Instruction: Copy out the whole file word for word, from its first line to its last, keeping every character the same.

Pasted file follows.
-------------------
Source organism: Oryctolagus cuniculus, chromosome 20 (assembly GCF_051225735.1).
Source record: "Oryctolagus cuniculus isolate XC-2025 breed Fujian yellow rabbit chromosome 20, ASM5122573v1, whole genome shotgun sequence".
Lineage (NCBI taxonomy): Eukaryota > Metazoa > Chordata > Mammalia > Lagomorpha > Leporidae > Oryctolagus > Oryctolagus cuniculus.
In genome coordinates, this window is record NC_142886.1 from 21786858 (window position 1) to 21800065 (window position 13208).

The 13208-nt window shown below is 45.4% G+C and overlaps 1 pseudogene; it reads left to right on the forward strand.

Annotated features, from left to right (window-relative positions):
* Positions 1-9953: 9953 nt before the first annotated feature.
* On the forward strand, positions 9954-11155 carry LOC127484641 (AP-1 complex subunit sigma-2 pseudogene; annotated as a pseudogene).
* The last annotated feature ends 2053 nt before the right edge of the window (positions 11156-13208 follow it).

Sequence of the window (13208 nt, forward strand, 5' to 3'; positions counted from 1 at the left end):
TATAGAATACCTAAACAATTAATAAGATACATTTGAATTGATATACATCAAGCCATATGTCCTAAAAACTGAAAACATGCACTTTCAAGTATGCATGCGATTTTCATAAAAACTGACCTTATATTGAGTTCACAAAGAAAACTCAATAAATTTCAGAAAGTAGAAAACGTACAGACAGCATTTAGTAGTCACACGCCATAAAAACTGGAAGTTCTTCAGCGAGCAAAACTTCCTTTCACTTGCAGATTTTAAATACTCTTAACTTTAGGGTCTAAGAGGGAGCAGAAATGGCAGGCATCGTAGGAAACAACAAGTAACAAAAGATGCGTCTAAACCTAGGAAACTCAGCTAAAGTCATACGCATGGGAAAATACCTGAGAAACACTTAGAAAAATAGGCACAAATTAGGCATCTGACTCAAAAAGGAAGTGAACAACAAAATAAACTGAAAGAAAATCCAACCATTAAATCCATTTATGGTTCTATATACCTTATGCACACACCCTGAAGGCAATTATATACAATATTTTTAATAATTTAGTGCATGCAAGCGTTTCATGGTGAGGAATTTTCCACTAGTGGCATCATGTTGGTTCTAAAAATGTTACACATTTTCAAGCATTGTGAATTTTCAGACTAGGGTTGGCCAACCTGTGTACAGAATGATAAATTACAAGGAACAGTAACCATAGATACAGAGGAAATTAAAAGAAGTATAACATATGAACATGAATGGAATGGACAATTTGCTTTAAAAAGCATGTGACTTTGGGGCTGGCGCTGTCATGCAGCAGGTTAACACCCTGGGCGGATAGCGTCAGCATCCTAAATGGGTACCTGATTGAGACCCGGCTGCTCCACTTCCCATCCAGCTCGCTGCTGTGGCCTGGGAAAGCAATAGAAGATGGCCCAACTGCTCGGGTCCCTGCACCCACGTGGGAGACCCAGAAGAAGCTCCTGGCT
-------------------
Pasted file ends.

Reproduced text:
Source organism: Oryctolagus cuniculus, chromosome 20 (assembly GCF_051225735.1).
Source record: "Oryctolagus cuniculus isolate XC-2025 breed Fujian yellow rabbit chromosome 20, ASM5122573v1, whole genome shotgun sequence".
Lineage (NCBI taxonomy): Eukaryota > Metazoa > Chordata > Mammalia > Lagomorpha > Leporidae > Oryctolagus > Oryctolagus cuniculus.
In genome coordinates, this window is record NC_142886.1 from 21786858 (window position 1) to 21800065 (window position 13208).

The 13208-nt window shown below is 45.4% G+C and overlaps 1 pseudogene; it reads left to right on the forward strand.

Annotated features, from left to right (window-relative positions):
* Positions 1-9953: 9953 nt before the first annotated feature.
* On the forward strand, positions 9954-11155 carry LOC127484641 (AP-1 complex subunit sigma-2 pseudogene; annotated as a pseudogene).
* The last annotated feature ends 2053 nt before the right edge of the window (positions 11156-13208 follow it).

Sequence of the window (13208 nt, forward strand, 5' to 3'; positions counted from 1 at the left end):
TATAGAATACCTAAACAATTAATAAGATACATTTGAATTGATATACATCAAGCCATATGTCCTAAAAACTGAAAACATGCACTTTCAAGTATGCATGCGATTTTCATAAAAACTGACCTTATATTGAGTTCACAAAGAAAACTCAATAAATTTCAGAAAGTAGAAAACGTACAGACAGCATTTAGTAGTCACACGCCATAAAAACTGGAAGTTCTTCAGCGAGCAAAACTTCCTTTCACTTGCAGATTTTAAATACTCTTAACTTTAGGGTCTAAGAGGGAGCAGAAATGGCAGGCATCGTAGGAAACAACAAGTAACAAAAGATGCGTCTAAACCTAGGAAACTCAGCTAAAGTCATACGCATGGGAAAATACCTGAGAAACACTTAGAAAAATAGGCACAAATTAGGCATCTGACTCAAAAAGGAAGTGAACAACAAAATAAACTGAAAGAAAATCCAACCATTAAATCCATTTATGGTTCTATATACCTTATGCACACACCCTGAAGGCAATTATATACAATATTTTTAATAATTTAGTGCATGCAAGCGTTTCATGGTGAGGAATTTTCCACTAGTGGCATCATGTTGGTTCTAAAAATGTTACACATTTTCAAGCATTGTGAATTTTCAGACTAGGGTTGGCCAACCTGTGTACAGAATGATAAATTACAAGGAACAGTAACCATAGATACAGAGGAAATTAAAAGAAGTATAACATATGAACATGAATGGAATGGACAATTTGCTTTAAAAAGCATGTGACTTTGGGGCTGGCGCTGTCATGCAGCAGGTTAACACCCTGGGCGGATAGCGTCAGCATCCTAAATGGGTACCTGATTGAGACCCGGCTGCTCCACTTCCCATCCAGCTCGCTGCTGTGGCCTGGGAAAGCAATAGAAGATGGCCCAACTGCTCGGGTCCCTGCACCCACGTGGGAGACCCAGAAGAAGCTCCTGGCT